I guess the point of this post is some advice: university isn't a mistake, but please, for the love of god, do stuff while you're there. If you take 6 years to get a degree, it won't fucking matter. Try and find some internships, or relevant work experience. Volunteer as much as you can, join clubs, take on exec roles, start your own club. And do stuff in the community if you can- volunteer, or even work. Don't just go to school and get good grades- that's important, but it's only one tiny piece. I'm glad I went to school; I don't regret getting a degree. I will find a way to make use of it, because my goal is to go back to school. But I am so, so, so glad that I pursued different and interesting opportunities while I was there. University is full of these things, these chances to get involved, they're literally thrown in your face and so easy to take, so TAKE THEM. Fuck, even my two years with the engineering group were good- it was Management Experience Lite (TM) and now that that same group just launched a satellite, it makes me look even better. Sure, I ended up leaving once I discovered it wasn't for me- but that's okay, because I tried in the first place. The club I co-founded this year might not have worked out either, but at least I would have tried and learned something. And it did work out! And now we have this amazing new group of execs ready to take on the second year of operations, and I get to say- look. My time here meant something. I did something here, I left a legacy at this school, however small. I helped fill a gap that needed filling, and I did it with one of my best friends. How many opportunities are there to do that in the real world? I'm about to find out.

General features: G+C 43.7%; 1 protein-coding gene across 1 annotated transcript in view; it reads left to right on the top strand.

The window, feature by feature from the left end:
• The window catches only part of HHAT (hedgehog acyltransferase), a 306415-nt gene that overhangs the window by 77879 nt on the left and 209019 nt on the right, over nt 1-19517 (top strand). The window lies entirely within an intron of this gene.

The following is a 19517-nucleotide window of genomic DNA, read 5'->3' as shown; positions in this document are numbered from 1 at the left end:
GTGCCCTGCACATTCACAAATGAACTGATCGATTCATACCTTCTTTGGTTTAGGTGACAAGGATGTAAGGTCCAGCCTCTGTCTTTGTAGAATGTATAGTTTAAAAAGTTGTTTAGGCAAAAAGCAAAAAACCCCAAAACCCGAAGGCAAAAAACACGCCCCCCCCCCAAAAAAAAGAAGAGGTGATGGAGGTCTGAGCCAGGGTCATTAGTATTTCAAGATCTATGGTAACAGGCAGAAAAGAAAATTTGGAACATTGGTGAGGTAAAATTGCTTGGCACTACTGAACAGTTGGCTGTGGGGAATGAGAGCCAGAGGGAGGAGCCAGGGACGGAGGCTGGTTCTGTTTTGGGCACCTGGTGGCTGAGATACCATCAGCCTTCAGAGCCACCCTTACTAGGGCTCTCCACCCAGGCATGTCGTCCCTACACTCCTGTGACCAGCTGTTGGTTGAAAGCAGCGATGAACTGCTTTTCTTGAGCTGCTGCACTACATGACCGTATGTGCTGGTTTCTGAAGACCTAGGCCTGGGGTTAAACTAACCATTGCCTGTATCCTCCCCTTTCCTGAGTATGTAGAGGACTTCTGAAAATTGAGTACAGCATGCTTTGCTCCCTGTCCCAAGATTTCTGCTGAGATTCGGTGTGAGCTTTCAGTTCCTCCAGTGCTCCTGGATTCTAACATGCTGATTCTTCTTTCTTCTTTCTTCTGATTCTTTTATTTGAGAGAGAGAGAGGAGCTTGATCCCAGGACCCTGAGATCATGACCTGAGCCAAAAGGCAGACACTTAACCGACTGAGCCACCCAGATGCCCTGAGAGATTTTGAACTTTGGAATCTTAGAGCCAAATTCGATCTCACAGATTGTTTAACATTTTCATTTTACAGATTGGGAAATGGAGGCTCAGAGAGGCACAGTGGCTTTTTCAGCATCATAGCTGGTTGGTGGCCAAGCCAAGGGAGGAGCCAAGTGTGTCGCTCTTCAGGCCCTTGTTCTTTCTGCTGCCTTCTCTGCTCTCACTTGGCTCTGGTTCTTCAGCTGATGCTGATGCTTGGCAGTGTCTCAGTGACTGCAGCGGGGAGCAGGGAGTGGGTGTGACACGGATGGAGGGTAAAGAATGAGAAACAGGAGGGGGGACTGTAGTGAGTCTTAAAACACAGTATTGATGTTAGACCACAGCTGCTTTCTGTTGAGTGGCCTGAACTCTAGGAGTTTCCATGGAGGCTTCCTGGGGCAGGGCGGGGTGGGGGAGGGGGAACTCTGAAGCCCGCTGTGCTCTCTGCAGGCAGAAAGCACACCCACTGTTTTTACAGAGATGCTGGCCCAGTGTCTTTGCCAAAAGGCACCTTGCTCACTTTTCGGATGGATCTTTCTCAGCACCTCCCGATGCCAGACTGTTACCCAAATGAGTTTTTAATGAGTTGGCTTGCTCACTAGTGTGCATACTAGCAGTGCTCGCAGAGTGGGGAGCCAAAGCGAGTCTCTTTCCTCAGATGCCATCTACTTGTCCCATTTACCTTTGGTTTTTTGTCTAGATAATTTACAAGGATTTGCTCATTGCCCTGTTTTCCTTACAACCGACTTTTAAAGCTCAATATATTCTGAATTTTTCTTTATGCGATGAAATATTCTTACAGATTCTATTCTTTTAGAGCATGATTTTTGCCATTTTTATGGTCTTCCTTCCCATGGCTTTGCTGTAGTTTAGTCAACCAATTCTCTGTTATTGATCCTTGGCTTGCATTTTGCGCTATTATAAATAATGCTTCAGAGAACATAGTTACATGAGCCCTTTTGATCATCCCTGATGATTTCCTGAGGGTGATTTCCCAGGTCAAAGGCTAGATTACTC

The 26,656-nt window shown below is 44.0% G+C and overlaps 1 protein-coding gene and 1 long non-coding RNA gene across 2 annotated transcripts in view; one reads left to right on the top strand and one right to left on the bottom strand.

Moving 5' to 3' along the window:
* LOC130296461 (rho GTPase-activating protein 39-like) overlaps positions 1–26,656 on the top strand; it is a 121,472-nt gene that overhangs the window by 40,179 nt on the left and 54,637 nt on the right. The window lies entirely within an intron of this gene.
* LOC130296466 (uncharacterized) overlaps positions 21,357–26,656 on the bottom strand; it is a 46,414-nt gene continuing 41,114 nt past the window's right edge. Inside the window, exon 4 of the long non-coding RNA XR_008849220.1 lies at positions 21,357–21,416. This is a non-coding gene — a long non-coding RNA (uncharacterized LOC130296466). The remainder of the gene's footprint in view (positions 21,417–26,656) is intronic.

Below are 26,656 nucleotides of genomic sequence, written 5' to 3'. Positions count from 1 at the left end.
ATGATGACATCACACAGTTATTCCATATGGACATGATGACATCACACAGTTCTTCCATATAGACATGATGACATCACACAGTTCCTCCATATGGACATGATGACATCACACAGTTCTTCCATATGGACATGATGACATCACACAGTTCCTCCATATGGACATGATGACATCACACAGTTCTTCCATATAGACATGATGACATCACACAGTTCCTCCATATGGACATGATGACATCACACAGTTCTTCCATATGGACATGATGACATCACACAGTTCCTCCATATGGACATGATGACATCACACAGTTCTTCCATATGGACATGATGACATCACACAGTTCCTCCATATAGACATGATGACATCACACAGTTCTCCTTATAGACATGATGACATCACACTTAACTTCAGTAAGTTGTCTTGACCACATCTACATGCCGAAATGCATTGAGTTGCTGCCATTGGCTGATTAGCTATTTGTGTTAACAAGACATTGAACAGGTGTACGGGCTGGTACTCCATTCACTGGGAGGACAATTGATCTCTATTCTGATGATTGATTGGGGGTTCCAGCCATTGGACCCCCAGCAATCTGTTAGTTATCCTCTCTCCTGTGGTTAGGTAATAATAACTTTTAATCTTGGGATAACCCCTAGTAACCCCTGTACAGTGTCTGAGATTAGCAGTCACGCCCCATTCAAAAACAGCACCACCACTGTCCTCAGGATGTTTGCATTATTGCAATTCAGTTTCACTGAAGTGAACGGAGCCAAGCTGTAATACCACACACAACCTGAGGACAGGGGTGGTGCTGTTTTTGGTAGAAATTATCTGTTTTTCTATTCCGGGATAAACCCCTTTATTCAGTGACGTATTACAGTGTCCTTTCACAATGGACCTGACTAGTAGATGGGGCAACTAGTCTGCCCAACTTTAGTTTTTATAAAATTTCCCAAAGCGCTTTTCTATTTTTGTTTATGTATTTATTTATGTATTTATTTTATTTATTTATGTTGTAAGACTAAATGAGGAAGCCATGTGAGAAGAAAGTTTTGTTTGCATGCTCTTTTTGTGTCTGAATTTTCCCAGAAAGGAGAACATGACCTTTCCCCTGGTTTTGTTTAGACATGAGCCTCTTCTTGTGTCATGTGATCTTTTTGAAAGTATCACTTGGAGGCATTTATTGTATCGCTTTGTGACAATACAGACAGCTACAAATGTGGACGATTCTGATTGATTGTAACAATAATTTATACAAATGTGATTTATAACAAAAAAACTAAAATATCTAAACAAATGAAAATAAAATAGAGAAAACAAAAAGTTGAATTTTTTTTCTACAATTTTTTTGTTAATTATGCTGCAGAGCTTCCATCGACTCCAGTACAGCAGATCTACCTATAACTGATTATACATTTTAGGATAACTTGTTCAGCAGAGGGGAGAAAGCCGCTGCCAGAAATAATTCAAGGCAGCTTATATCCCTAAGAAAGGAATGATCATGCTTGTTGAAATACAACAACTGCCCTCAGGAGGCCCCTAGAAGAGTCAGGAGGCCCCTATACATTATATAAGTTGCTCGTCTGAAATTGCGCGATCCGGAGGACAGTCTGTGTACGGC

In the meantime, my research project report is still due on Friday and I'm not quite finished. I'm hoping, though, that this recent uptick in blogging is a sign that I can get back to this in my time away from school. Perhaps I can just leave bizarre life advice here every couple of weeks.

-swegan

Friday, April 14, 2017

It's been a while

School has been far more intense than I could have imagined, and this last year has been especially hard for me. I've been doing a lot of intense thinking about what I want to do next year, once I no longer have to work towards a degree. Should I really have shoehorned myself into all these classes in a desperate attempt to graduate in four years? Maybe not. But here I am anyway, powerless to stop it. Despite the fear and trepidation, I registered to graduate, took my grad photos, and have made it publicly known in my social circle that I Am Graduating. And also, that I'm taking "a year off."